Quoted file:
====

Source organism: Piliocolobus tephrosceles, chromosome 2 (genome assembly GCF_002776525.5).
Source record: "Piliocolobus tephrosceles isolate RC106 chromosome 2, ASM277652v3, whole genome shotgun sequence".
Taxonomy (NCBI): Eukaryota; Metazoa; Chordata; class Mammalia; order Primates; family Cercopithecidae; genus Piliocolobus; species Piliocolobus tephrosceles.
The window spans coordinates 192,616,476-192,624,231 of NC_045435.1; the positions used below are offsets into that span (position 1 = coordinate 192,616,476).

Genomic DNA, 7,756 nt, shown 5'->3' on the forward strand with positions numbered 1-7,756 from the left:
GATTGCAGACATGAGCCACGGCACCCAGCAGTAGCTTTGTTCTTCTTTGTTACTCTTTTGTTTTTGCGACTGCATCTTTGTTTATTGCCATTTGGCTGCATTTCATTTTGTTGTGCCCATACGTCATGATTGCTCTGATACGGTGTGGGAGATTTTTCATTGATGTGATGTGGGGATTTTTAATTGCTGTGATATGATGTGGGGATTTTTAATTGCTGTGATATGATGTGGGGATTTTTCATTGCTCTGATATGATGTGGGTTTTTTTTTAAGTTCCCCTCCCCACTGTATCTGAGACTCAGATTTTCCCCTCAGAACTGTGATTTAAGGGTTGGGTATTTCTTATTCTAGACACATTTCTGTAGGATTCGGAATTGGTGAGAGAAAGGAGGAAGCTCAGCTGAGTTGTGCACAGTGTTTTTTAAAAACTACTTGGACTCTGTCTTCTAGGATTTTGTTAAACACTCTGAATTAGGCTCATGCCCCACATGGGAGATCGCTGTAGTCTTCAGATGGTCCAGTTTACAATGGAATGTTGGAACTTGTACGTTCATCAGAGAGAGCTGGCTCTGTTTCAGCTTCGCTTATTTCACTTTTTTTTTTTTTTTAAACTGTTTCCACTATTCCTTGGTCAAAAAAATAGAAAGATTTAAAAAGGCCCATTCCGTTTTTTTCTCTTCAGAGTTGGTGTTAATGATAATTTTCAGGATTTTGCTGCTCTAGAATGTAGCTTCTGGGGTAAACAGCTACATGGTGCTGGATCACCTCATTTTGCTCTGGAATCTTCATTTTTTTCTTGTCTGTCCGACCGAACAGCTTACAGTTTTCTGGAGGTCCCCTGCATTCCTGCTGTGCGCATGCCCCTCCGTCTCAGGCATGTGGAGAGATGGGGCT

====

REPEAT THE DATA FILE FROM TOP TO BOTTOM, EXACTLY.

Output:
Source organism: Piliocolobus tephrosceles, chromosome 2 (genome assembly GCF_002776525.5).
Source record: "Piliocolobus tephrosceles isolate RC106 chromosome 2, ASM277652v3, whole genome shotgun sequence".
Taxonomy (NCBI): Eukaryota; Metazoa; Chordata; class Mammalia; order Primates; family Cercopithecidae; genus Piliocolobus; species Piliocolobus tephrosceles.
The window spans coordinates 192,616,476-192,624,231 of NC_045435.1; the positions used below are offsets into that span (position 1 = coordinate 192,616,476).

Genomic DNA, 7,756 nt, shown 5'->3' on the forward strand with positions numbered 1-7,756 from the left:
GATTGCAGACATGAGCCACGGCACCCAGCAGTAGCTTTGTTCTTCTTTGTTACTCTTTTGTTTTTGCGACTGCATCTTTGTTTATTGCCATTTGGCTGCATTTCATTTTGTTGTGCCCATACGTCATGATTGCTCTGATACGGTGTGGGAGATTTTTCATTGATGTGATGTGGGGATTTTTAATTGCTGTGATATGATGTGGGGATTTTTAATTGCTGTGATATGATGTGGGGATTTTTCATTGCTCTGATATGATGTGGGTTTTTTTTTAAGTTCCCCTCCCCACTGTATCTGAGACTCAGATTTTCCCCTCAGAACTGTGATTTAAGGGTTGGGTATTTCTTATTCTAGACACATTTCTGTAGGATTCGGAATTGGTGAGAGAAAGGAGGAAGCTCAGCTGAGTTGTGCACAGTGTTTTTTAAAAACTACTTGGACTCTGTCTTCTAGGATTTTGTTAAACACTCTGAATTAGGCTCATGCCCCACATGGGAGATCGCTGTAGTCTTCAGATGGTCCAGTTTACAATGGAATGTTGGAACTTGTACGTTCATCAGAGAGAGCTGGCTCTGTTTCAGCTTCGCTTATTTCACTTTTTTTTTTTTTTTAAACTGTTTCCACTATTCCTTGGTCAAAAAAATAGAAAGATTTAAAAAGGCCCATTCCGTTTTTTTCTCTTCAGAGTTGGTGTTAATGATAATTTTCAGGATTTTGCTGCTCTAGAATGTAGCTTCTGGGGTAAACAGCTACATGGTGCTGGATCACCTCATTTTGCTCTGGAATCTTCATTTTTTTCTTGTCTGTCCGACCGAACAGCTTACAGTTTTCTGGAGGTCCCCTGCATTCCTGCTGTGCGCATGCCCCTCCGTCTCAGGCATGTGGAGAGATGGGGCT